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Democratic platform shifts on Israel

The Romney campaign and its supporters reacted angrily Tuesday to a few lines in the Democratic Party platform that leave for negotiation the status of Jerusalem and the rights of Palestinian refugees in any final peace settlement between Israel and Palestinians.

The GOP anger stems from a change to the 2008 Democratic platform, which stated that Jerusalem “is and will remain” Israel’s capital. The line has been removed from the 2012 Democratic platform. In addition, the 2012 platform does not say that Palestinian refugees or their descendants will only be allowed to resettle inside a future Palestinian state, not property inside Israel. The 2008 platform made clear they would only be allowed to resettle inside a future Palestinian state -- not Israel -- effectively rejecting what has come to be known as the Palestinian “right of return.”

In a statement issued on Romney campaign letterhead, Rep. Eric Cantor (R-Va.) said the changes were consistent with what he called Obama’s “steady distancing” of the United States from Israel, its closest ally in the Middle East.

But the U.S. government does not formally recognize Jerusalem as Israel’s capital because Palestinians also claim the city as the capital of their future state. Israel occupied East Jerusalem in the 1967 Middle East War and later annexed it, although the move is not recognized internationally.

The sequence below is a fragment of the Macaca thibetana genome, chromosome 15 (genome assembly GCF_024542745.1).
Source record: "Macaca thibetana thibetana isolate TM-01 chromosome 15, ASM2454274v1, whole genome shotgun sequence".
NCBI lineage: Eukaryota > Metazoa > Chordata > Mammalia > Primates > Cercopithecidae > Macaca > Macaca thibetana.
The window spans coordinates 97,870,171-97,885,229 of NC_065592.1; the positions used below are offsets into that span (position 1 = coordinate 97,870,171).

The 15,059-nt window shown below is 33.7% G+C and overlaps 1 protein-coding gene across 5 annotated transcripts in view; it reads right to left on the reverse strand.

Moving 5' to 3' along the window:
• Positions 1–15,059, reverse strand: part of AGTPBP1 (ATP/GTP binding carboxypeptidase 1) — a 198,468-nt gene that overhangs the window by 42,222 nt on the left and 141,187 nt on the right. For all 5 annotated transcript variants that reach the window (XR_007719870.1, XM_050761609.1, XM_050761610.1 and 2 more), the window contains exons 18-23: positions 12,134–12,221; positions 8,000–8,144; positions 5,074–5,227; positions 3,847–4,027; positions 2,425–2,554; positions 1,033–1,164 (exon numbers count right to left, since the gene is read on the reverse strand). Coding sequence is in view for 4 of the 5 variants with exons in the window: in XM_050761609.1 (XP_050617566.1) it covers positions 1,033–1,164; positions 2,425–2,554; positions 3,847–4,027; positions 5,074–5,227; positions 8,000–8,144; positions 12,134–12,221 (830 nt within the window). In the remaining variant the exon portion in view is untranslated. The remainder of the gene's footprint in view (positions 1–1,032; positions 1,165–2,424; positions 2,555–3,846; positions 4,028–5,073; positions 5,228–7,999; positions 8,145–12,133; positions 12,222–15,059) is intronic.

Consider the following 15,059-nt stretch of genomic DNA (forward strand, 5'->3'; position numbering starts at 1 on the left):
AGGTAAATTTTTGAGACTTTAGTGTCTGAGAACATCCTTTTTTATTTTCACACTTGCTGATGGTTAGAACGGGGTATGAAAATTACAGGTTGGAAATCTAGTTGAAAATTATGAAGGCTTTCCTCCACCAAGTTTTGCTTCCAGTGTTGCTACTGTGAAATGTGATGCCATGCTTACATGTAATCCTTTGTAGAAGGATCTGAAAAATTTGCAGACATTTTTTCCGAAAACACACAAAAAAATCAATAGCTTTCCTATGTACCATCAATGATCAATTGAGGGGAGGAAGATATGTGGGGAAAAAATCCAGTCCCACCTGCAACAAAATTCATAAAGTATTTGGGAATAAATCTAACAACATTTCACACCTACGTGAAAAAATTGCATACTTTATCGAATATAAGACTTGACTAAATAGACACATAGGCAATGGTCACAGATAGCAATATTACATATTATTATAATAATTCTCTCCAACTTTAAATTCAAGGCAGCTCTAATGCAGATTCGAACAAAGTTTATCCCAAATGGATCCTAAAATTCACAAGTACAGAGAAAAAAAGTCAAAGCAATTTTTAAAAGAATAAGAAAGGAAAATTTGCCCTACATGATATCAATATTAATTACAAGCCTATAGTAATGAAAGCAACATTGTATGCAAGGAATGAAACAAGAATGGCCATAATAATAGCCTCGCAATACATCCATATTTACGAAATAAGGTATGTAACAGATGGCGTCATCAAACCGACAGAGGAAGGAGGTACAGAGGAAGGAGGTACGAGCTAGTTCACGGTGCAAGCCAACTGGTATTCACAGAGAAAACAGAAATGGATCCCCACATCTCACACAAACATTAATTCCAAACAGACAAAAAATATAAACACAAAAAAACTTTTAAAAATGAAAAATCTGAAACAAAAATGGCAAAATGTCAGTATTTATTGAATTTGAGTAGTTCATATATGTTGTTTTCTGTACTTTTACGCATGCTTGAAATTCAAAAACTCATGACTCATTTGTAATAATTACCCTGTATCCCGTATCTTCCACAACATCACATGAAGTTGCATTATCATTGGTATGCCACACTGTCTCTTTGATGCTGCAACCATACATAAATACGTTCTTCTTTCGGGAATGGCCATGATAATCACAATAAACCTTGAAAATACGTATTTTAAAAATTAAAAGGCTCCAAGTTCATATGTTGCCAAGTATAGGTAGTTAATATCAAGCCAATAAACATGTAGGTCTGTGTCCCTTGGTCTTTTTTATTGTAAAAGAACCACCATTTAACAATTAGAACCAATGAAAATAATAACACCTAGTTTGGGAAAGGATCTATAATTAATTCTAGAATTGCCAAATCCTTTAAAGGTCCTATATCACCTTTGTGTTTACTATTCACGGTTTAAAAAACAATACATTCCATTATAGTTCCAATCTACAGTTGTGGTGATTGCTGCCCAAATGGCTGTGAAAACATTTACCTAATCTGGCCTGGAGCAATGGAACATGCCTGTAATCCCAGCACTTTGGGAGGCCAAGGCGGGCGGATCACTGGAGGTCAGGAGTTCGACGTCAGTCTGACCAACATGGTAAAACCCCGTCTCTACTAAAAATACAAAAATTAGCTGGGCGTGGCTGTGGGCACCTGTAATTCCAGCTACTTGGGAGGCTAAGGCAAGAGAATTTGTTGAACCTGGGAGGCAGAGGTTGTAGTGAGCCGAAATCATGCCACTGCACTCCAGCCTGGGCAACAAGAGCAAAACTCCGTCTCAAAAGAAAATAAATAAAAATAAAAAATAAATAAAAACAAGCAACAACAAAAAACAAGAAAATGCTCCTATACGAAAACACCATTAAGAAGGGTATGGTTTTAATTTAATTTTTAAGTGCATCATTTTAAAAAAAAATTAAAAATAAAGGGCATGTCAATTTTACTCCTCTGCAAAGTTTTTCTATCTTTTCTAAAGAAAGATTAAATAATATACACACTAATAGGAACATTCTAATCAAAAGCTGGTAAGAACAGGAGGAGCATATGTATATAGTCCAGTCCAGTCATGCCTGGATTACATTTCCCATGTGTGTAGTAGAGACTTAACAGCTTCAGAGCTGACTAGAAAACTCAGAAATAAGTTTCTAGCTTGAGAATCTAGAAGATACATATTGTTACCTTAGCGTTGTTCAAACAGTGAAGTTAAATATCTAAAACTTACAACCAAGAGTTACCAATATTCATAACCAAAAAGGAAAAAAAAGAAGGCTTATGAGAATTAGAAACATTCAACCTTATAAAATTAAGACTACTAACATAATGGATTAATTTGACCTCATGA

The U.S. government’s position on both Jerusalem and the rights of Palestinian refugees is that they should be settled through negotiation between Israelis and Palestinians as part of “final status” talks. The peace process is currently inactive.

Former Florida congressman Robert Wexler spoke Monday evening and said the party platform reflected Obama's "unflinching commitment" to Israel. "The president's opponents have been busy distorting his record." 

Scott Wilson is the chief White House correspondent for the Washington Post. Previously, he was the paper’s deputy Assistant Managing Editor/Foreign News after serving as a correspondent in Latin America and in the Middle East.



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